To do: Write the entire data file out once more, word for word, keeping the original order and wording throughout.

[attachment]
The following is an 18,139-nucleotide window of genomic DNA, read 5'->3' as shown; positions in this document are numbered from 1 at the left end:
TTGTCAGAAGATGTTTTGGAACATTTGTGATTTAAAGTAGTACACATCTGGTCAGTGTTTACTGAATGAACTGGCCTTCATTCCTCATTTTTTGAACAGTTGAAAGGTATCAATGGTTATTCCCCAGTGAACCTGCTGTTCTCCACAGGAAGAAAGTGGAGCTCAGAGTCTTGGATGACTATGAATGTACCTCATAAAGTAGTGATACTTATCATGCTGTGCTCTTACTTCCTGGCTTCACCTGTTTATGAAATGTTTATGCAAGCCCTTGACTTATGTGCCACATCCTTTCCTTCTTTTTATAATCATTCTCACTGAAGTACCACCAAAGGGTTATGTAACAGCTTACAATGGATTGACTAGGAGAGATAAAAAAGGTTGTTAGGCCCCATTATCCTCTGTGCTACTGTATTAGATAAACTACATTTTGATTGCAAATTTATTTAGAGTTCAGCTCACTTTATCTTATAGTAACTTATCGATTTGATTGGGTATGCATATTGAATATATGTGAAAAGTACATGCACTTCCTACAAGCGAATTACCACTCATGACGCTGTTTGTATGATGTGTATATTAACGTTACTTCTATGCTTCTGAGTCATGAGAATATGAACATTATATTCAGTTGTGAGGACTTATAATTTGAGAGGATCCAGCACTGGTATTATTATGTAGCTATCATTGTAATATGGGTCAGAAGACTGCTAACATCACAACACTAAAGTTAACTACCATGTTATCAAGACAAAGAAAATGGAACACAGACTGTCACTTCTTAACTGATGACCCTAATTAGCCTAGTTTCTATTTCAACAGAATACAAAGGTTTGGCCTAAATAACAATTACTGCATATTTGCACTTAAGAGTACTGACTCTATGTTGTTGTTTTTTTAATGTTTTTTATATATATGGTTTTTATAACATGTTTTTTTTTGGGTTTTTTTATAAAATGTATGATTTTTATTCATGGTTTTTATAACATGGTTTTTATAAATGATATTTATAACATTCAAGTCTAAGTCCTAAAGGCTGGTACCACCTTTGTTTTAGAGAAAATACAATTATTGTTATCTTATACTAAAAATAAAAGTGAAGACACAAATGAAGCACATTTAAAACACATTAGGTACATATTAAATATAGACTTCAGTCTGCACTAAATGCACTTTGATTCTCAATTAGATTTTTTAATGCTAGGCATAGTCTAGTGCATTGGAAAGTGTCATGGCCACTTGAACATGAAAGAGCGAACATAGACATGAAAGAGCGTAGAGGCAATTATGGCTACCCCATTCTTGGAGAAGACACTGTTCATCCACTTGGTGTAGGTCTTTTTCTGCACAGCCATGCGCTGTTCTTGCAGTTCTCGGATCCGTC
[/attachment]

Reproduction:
The following is an 18,139-nucleotide window of genomic DNA, read 5'->3' as shown; positions in this document are numbered from 1 at the left end:
TTGTCAGAAGATGTTTTGGAACATTTGTGATTTAAAGTAGTACACATCTGGTCAGTGTTTACTGAATGAACTGGCCTTCATTCCTCATTTTTTGAACAGTTGAAAGGTATCAATGGTTATTCCCCAGTGAACCTGCTGTTCTCCACAGGAAGAAAGTGGAGCTCAGAGTCTTGGATGACTATGAATGTACCTCATAAAGTAGTGATACTTATCATGCTGTGCTCTTACTTCCTGGCTTCACCTGTTTATGAAATGTTTATGCAAGCCCTTGACTTATGTGCCACATCCTTTCCTTCTTTTTATAATCATTCTCACTGAAGTACCACCAAAGGGTTATGTAACAGCTTACAATGGATTGACTAGGAGAGATAAAAAAGGTTGTTAGGCCCCATTATCCTCTGTGCTACTGTATTAGATAAACTACATTTTGATTGCAAATTTATTTAGAGTTCAGCTCACTTTATCTTATAGTAACTTATCGATTTGATTGGGTATGCATATTGAATATATGTGAAAAGTACATGCACTTCCTACAAGCGAATTACCACTCATGACGCTGTTTGTATGATGTGTATATTAACGTTACTTCTATGCTTCTGAGTCATGAGAATATGAACATTATATTCAGTTGTGAGGACTTATAATTTGAGAGGATCCAGCACTGGTATTATTATGTAGCTATCATTGTAATATGGGTCAGAAGACTGCTAACATCACAACACTAAAGTTAACTACCATGTTATCAAGACAAAGAAAATGGAACACAGACTGTCACTTCTTAACTGATGACCCTAATTAGCCTAGTTTCTATTTCAACAGAATACAAAGGTTTGGCCTAAATAACAATTACTGCATATTTGCACTTAAGAGTACTGACTCTATGTTGTTGTTTTTTTAATGTTTTTTATATATATGGTTTTTATAACATGTTTTTTTTTGGGTTTTTTTATAAAATGTATGATTTTTATTCATGGTTTTTATAACATGGTTTTTATAAATGATATTTATAACATTCAAGTCTAAGTCCTAAAGGCTGGTACCACCTTTGTTTTAGAGAAAATACAATTATTGTTATCTTATACTAAAAATAAAAGTGAAGACACAAATGAAGCACATTTAAAACACATTAGGTACATATTAAATATAGACTTCAGTCTGCACTAAATGCACTTTGATTCTCAATTAGATTTTTTAATGCTAGGCATAGTCTAGTGCATTGGAAAGTGTCATGGCCACTTGAACATGAAAGAGCGAACATAGACATGAAAGAGCGTAGAGGCAATTATGGCTACCCCATTCTTGGAGAAGACACTGTTCATCCACTTGGTGTAGGTCTTTTTCTGCACAGCCATGCGCTGTTCTTGCAGTTCTCGGATCCGTC